What On Earth is Earth Hour?
Published: Wednesday, April 4, 2012
Updated: Wednesday, April 4, 2012 20:04
Lights out. Extension cords unplugged. My laptop and my cell phone turned off.
Yes, it’s possible to survive without these gadgets for an hour, and I did when I observed Earth Hour on Saturday night with my friend Stanzin Dawa ’15. Not many people seem to know about Earth Hour, and even if they do, many choose to either forget about it or ignore it.
The Earth Hour is a worldwide initiative started by the World Wide Fund for Nature (WWF) and is observed globally on the last Saturday of every March from 8:30 to 9:30 p.m. The goal is to encourage households, institutions and corporations to turn off their non-essential lights for just one hour as a step toward conserving energy and creating awareness about climate change. Earth Hour was first observed in Sydney in 2007, where 2.2 million residents of the city switched off all non-essential lights. The event went worldwide in 2008.
Often when I tell friends and acquaintances about Earth Hour, their first response is to ask, rolling their eyes, “How much energy could I possibly save in an hour by switching off the lights in my room or house?” Can you make a difference even though individual efforts at energy conservation may seem like a drop in the ocean?
The answer is a big yes. Just because others haven’t taken action, why should that stop you from taking the first step? One person trying to make things better is better than one person trying to make things worse.
It surprised me that Earth Hour is not a big deal at Smith. As an institution that actively encourages energy conservation and debates strategies for ecological sustainability, it is important for Smith to make a statement by participating in this global event. If the campus could go without power consumption even for an hour, once a year, the amount of energy saved would definitely carry great significance and the impact in terms of raising awareness would be massive.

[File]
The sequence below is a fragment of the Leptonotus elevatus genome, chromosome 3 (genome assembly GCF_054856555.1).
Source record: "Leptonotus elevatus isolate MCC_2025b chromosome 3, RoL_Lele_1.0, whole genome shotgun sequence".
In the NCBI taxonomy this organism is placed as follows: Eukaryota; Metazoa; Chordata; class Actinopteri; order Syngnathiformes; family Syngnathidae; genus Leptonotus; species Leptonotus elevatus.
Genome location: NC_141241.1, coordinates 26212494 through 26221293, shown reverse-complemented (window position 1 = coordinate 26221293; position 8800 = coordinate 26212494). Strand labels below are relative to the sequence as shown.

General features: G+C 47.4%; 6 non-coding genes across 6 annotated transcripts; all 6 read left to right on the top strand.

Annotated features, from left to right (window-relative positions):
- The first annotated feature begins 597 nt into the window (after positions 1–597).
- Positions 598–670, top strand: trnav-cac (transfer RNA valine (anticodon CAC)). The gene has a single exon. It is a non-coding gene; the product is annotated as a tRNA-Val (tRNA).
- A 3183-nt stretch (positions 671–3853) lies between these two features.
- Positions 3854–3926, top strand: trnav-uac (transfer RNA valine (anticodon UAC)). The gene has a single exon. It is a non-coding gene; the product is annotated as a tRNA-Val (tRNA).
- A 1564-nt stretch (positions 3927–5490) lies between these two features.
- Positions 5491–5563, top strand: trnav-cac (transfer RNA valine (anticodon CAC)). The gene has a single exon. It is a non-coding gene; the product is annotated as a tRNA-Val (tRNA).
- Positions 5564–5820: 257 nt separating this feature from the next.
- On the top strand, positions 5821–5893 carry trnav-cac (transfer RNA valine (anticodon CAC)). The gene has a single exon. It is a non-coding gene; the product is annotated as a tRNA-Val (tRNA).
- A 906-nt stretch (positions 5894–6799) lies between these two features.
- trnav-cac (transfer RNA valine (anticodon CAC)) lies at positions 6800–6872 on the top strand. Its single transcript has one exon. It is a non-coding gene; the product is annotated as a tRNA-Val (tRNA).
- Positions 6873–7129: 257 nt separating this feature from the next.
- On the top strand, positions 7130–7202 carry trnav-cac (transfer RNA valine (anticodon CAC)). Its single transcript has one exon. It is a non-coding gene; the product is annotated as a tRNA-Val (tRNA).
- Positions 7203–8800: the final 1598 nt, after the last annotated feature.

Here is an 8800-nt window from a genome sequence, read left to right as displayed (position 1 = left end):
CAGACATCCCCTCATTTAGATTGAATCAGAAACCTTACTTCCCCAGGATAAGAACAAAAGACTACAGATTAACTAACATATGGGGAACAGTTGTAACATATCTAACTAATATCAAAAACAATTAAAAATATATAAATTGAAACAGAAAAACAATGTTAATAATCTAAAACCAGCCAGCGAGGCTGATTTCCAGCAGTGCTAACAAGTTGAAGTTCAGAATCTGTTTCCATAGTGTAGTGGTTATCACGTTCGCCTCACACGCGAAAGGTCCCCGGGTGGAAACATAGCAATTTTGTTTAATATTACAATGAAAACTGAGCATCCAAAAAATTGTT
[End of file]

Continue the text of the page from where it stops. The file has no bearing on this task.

I come from a small town in North India, where sometimes we do not have power for 10 hours a day. But in my Smith house, power outages are infrequent and lights in the dining hall, basement and bathrooms remain on 24/7, even when no one needs them. I wish old lights out rules were re-established. Surely something like lights out at 3 a.m. on school nights seems practical. Though Smith has some wonderful eco-friendly policies, the amount of irresponsible energy use that happens just through the student body is mind-boggling.
I invited Stanzin into my room so that we could observe Earth Hour together. For an hour we sat together in the dark, unable to see each other or anything else in the room. We discussed social and global activism and taking the first step towards change. And for the few minutes we played “Antakshari,” a game that involves singing the first line of a song, with the other player singing a song with the last syllable of the song that has just been sung.
I never realized how quickly the dark hour went by. At 9:30 when Stanzin got up to leave, I embraced her, saying “Happy Earth Hour!”